COVID-19 Vaccine Boosters for Young Adults: A Risk-Benefit Assessment and Five Ethical Arguments against Mandates at Universities

Authors: Kevin Bardosh University of Washington; University of Edinburgh – Edinburgh Medical School Allison Krug Artemis Biomedical Communications LLC Euzebiusz Jamrozik University of Oxford Trudo Lemmens University of Toronto – Faculty of Law Salmaan KeshavjeeHarvard University – Harvard Medical School Vinay Prasad University of California, San Francisco (UCSF) Martin A. Makary Johns Hopkins University – Department of Surgery Stefan Baral John Hopkins University Tracy Beth Høeg Florida Department of Health; Sierra Nevada Memorial HospitalDate Written: August 31, 2022

Abstract

Students at North American universities risk disenrollment due to third dose COVID-19 vaccine mandates. We present a risk-benefit assessment of boosters in this age group and provide five ethical arguments against mandates. We estimate that 22,000 – 30,000 previously uninfected adults aged 18-29 must be boosted with an mRNA vaccine to prevent one COVID-19 hospitalisation. Using CDC and sponsor-reported adverse event data, we find that booster mandates may cause a net expected harm: per COVID-19 hospitalisation prevented in previously uninfected young adults, we anticipate 18 to 98 serious adverse events, including 1.7 to 3.0 booster-associated myocarditis cases in males, and 1,373 to 3,234 cases of grade ≥3 reactogenicity which interferes with daily activities. Given the high prevalence of post-infection immunity, this risk-benefit profile is even less favourable. University booster mandates are unethical because: 1) no formal risk-benefit assessment exists for this age group; 2) vaccine mandates may result in a net expected harm to individual young people; 3) mandates are not proportionate: expected harms are not outweighed by public health benefits given the modest and transient effectiveness of vaccines against transmission; 4) US mandates violate the reciprocity principle because rare serious vaccine-related harms will not be reliably compensated due to gaps in current vaccine injury schemes; and 5) mandates create wider social harms. We consider counter-arguments such as a desire for socialisation and safety and show that such arguments lack scientific and/or ethical support. Finally, we discuss the relevance of our analysis for current 2-dose CCOVIDovid-19 vaccine mandates in North America.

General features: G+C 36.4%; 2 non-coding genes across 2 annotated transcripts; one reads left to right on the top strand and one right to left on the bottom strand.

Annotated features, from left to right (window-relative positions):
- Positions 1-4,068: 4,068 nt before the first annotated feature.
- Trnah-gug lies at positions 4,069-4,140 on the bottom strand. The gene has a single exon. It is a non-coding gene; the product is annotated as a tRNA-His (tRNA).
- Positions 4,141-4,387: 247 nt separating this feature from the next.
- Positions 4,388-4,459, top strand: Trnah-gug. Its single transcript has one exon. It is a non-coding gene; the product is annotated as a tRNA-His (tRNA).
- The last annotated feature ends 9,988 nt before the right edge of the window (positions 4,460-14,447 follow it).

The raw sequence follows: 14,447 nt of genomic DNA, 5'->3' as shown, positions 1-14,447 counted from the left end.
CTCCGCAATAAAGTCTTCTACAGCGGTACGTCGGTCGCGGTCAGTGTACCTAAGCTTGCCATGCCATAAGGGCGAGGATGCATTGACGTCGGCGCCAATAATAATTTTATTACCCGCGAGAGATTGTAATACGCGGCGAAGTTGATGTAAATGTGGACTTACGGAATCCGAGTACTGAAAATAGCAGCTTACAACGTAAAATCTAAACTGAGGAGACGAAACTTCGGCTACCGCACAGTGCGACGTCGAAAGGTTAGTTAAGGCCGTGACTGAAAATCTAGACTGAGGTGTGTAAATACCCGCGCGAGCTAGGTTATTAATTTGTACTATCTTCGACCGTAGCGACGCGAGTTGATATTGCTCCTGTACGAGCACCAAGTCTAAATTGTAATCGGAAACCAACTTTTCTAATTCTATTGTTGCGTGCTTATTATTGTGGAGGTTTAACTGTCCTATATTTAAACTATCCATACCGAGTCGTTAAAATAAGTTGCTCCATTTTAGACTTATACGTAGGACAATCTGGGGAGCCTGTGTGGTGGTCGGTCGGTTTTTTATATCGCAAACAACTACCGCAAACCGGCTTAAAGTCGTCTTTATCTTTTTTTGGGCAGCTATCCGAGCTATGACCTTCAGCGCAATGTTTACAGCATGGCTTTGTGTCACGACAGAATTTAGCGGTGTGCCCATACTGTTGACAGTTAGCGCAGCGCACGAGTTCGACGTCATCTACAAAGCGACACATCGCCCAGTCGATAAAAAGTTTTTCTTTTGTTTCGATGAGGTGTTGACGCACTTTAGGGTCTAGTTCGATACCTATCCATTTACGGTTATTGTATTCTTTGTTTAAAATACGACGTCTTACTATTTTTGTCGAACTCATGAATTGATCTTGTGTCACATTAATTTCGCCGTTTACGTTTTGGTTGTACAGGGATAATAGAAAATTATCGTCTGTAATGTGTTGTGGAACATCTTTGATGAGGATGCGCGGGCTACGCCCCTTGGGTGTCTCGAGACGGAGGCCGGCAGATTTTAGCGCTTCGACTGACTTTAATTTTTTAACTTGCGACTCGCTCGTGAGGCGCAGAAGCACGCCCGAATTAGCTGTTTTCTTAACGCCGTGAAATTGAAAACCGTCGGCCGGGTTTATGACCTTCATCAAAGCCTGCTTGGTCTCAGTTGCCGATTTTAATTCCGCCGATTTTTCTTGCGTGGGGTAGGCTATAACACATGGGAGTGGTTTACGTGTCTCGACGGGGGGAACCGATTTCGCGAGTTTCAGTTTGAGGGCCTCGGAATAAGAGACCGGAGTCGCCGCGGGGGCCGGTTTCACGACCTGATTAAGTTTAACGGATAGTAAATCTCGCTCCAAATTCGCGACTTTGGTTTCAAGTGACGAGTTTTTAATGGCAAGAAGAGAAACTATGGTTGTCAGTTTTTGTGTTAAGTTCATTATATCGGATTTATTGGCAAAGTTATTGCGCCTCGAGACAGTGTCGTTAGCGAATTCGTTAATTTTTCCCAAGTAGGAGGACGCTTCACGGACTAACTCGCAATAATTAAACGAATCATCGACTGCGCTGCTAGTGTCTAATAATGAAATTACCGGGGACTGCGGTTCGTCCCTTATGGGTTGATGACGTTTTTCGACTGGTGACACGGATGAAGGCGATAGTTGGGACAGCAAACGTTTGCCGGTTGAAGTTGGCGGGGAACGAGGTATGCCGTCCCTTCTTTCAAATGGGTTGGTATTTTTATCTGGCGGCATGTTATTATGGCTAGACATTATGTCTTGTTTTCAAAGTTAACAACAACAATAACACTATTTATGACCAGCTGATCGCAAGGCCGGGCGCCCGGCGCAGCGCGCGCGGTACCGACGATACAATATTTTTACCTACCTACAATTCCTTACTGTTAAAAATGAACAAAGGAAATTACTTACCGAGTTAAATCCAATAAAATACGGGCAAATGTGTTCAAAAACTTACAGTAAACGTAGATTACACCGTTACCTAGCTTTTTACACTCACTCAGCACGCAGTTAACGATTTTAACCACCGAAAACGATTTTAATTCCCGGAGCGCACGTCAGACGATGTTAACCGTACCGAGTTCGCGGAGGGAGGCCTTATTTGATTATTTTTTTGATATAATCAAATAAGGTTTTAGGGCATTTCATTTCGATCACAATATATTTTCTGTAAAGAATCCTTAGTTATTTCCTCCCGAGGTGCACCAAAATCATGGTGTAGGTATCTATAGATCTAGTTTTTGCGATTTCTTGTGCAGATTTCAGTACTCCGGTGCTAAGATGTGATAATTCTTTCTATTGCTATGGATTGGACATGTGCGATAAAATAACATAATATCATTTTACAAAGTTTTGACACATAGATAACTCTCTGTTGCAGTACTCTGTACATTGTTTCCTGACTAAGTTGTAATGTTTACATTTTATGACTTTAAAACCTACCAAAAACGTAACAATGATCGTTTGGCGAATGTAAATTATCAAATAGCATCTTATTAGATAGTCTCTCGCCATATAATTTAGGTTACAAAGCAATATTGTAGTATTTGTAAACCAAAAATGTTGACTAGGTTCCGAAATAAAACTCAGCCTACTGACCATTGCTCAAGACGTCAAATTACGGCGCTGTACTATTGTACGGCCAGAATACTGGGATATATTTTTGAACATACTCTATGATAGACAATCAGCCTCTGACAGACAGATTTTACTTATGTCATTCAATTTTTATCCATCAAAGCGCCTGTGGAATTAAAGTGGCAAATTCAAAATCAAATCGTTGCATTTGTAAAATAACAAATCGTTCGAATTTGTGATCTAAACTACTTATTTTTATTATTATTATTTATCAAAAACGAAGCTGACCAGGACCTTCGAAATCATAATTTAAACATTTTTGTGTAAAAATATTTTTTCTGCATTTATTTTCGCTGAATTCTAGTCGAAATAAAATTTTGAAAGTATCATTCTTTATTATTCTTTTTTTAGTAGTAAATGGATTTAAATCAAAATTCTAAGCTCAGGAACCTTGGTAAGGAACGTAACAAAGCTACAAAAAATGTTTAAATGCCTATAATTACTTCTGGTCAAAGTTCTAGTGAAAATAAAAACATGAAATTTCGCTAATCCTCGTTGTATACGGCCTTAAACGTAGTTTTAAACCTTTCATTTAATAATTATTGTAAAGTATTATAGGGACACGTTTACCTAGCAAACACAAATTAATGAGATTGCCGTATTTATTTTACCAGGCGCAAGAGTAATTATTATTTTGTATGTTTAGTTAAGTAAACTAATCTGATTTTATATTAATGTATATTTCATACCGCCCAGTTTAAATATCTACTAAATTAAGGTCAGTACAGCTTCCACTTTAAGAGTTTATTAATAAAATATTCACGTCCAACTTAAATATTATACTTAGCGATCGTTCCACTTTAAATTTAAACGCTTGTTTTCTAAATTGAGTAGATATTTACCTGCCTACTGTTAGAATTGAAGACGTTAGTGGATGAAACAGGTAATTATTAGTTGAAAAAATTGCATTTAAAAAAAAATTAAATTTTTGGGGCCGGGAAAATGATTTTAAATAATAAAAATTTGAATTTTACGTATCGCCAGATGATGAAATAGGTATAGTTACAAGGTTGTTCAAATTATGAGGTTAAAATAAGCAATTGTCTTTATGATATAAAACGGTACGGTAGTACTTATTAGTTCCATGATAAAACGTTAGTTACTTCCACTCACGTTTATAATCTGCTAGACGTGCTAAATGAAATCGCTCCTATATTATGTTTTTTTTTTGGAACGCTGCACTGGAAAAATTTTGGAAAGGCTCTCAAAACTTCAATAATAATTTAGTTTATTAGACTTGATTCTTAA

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https://papers.ssrn.com/sol3/Delivery.cfm/SSRN_ID4206070_code5055014.pdf?abstractid=4206070&mirid=1

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